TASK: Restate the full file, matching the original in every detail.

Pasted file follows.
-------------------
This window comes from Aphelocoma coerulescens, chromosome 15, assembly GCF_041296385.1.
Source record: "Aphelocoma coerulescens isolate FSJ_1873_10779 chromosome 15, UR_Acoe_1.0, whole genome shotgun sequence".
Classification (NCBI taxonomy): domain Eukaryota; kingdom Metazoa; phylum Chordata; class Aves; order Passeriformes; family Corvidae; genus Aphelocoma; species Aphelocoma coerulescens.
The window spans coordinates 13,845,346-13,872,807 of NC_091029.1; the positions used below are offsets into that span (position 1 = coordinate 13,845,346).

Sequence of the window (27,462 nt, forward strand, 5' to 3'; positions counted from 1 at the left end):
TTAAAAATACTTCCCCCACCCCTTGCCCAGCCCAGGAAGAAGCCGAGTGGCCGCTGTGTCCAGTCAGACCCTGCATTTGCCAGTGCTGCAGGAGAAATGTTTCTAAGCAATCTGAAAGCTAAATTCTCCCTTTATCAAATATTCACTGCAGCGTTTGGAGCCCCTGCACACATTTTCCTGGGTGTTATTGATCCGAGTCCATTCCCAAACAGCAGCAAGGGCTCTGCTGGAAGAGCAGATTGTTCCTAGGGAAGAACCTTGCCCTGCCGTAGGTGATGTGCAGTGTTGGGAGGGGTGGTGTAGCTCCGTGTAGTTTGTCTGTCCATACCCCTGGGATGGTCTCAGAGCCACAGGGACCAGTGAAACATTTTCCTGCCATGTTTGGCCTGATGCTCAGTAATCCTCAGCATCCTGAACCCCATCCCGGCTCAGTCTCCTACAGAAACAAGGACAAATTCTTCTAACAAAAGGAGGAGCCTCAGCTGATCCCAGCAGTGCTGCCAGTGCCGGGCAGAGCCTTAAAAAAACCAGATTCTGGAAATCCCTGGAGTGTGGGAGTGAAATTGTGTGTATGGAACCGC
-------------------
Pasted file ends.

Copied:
This window comes from Aphelocoma coerulescens, chromosome 15, assembly GCF_041296385.1.
Source record: "Aphelocoma coerulescens isolate FSJ_1873_10779 chromosome 15, UR_Acoe_1.0, whole genome shotgun sequence".
Classification (NCBI taxonomy): domain Eukaryota; kingdom Metazoa; phylum Chordata; class Aves; order Passeriformes; family Corvidae; genus Aphelocoma; species Aphelocoma coerulescens.
The window spans coordinates 13,845,346-13,872,807 of NC_091029.1; the positions used below are offsets into that span (position 1 = coordinate 13,845,346).

Sequence of the window (27,462 nt, forward strand, 5' to 3'; positions counted from 1 at the left end):
TTAAAAATACTTCCCCCACCCCTTGCCCAGCCCAGGAAGAAGCCGAGTGGCCGCTGTGTCCAGTCAGACCCTGCATTTGCCAGTGCTGCAGGAGAAATGTTTCTAAGCAATCTGAAAGCTAAATTCTCCCTTTATCAAATATTCACTGCAGCGTTTGGAGCCCCTGCACACATTTTCCTGGGTGTTATTGATCCGAGTCCATTCCCAAACAGCAGCAAGGGCTCTGCTGGAAGAGCAGATTGTTCCTAGGGAAGAACCTTGCCCTGCCGTAGGTGATGTGCAGTGTTGGGAGGGGTGGTGTAGCTCCGTGTAGTTTGTCTGTCCATACCCCTGGGATGGTCTCAGAGCCACAGGGACCAGTGAAACATTTTCCTGCCATGTTTGGCCTGATGCTCAGTAATCCTCAGCATCCTGAACCCCATCCCGGCTCAGTCTCCTACAGAAACAAGGACAAATTCTTCTAACAAAAGGAGGAGCCTCAGCTGATCCCAGCAGTGCTGCCAGTGCCGGGCAGAGCCTTAAAAAAACCAGATTCTGGAAATCCCTGGAGTGTGGGAGTGAAATTGTGTGTATGGAACCGC